Next on my list comes Ferncliff Wildlife and Wildflower Nature Preserve. This preserve was actually listed as a National Natural Landmark by the Secretary of the Interior. The high quality and rarity of its natural resources earned it this title. When I go for a hike here, exciting encounters with wildlife always make it a good time no matter what season. This is also a great preserve for the inexperienced hiker. The main path is about a mile and ends right at the shore of the Susquehanna River. For a steep climb, there is also a path off to the side that will bring you to the top of a ridge with very abundant wildflowers that bloom in the spring. I love hiking here because it is overall a beautiful forest. It is classified as old-growth with many Hemlocks and some of the biggest Tulip Trees and American Beechs I’ve ever seen!

One of the many beautiful mushrooms at Ferncliff Wildlife and Wildflower Nature Preserve

Lastly, we come to Tucquan Glen Nature Preserve. Like Ferncliff, this preserve feels very natural as it is dominated by our state tree, the Eastern Hemlock. It shows its greatness in the number of people that visit: I always see many others here even when hiking, or fishing for wild Brown Trout, at the crack of dawn. I recommend this preserve to avid hikers because it easily lends itself to an all-day hike. From the same parking lot, you can access Pyfer Nature Preserve. Also, the Conestoga Trail links up to one of Tucquan Glen’s trails that can take you to many more nature preserves. If you commit to climbing the hills of the Susquehanna Riverlands, you will be rewarded with beautiful views of the river.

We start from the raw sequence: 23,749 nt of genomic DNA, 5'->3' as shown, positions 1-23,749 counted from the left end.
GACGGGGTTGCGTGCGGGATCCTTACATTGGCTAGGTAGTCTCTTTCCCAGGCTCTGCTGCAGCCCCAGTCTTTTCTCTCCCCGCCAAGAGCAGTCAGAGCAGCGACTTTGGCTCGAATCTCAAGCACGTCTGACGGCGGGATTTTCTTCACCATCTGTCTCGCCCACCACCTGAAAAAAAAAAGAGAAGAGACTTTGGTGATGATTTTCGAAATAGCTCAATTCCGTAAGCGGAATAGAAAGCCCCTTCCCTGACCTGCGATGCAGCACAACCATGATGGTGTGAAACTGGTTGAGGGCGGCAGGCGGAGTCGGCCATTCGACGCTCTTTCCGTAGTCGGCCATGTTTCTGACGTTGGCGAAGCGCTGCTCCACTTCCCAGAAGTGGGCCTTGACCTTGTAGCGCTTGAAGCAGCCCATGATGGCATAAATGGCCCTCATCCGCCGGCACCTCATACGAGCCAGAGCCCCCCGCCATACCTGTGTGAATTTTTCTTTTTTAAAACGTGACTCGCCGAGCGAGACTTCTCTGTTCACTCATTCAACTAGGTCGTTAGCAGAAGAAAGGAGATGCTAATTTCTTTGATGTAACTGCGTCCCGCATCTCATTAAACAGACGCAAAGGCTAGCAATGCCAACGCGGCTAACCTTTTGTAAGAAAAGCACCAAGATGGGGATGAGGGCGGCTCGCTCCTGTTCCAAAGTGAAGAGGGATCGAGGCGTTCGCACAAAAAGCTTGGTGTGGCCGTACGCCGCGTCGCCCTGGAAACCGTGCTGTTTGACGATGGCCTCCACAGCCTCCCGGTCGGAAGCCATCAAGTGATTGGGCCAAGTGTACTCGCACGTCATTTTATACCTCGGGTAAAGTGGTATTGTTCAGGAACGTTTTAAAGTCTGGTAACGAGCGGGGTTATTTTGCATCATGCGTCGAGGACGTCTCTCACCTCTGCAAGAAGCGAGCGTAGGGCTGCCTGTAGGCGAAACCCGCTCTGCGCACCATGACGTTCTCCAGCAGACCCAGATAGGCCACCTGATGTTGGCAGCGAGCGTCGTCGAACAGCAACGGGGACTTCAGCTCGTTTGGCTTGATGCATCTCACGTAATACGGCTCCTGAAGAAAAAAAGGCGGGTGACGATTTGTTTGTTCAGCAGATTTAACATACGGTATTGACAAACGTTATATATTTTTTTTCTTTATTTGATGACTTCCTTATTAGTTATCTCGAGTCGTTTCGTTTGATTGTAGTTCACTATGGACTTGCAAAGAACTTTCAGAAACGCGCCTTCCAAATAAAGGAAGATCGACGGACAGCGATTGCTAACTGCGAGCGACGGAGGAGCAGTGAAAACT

Icicles form on a cold morning at Tucquan Glen Nature Preserve

Lancaster County is rarely recognized for its beautiful wooded areas. I invite you to check out some of the beautiful preserves in the area as well as the unique, characteristic landscapes dominated by Amish farms. If Lancaster County is too far, take a hike in your nearby woods. Breathe the fresh air and watch the seasons change, as now is a perfect time!

The photos used in this blog belong to the author.

The Snow and the Birds

This week’s Bonus Blitz Blog was written by Micaela J., a Bucktails alumni. Micaela is interested in pursuing a career in engineering, although she hasn’t decided what type of engineering she would like to go into yet. Last summer Micaela attended Northampton County Junior Conservation School which sparked her interest in the environment and how we impact it. That program led her to learn about the Wildlife Leadership Academy, which she soon wanted to attend because of its focus on conservation and learning about the plants and animals in our environment.

The clouds surround the sky above, enclosing the area like a grey-skyed snowglobe. As I step outside, I can feel that the snow is about to start. Starting off with light flurries, gently gliding through the chilled air, soon turns into a heavier snowfall with clusters of snowflakes racing towards the ground. I can see the snow accumulating on the ground, at first it’s just a coating, but within a couple of hours, I can barely tell how deep the snow truly is. The snow falls at a slight angle, covering the sides of trees and bushes, so when I look outside it seems to be a winter wonderland.

Backyard birds
American Goldfinches at the feeder
A Dark-eyed Junco collecting fallen seeds

The birds in our woods seem to sense the arriving storm. They have been coming to the feeders all morning. As the winter storm picks up its pace, more and more birds start gathering at the bird feeders in our backyard. The feeders deplete at a rapid rate as American Goldfinches, Dark-eyed Juncos, Phoebes, Black-capped Chickadees, and Northern Cardinals fight over the birdseed that my mom generously supplies for them. Downy and Hairy Woodpeckers and a Yellow-bellied Sapsucker peck are at the suet block and then fly up into the branches. I can hear geese and a Thrush in the distance. The snowflakes swirl around the birds, as Mother Nature creates her winter magic.

The photos used in this blog belong to the author.

A Vibrant Change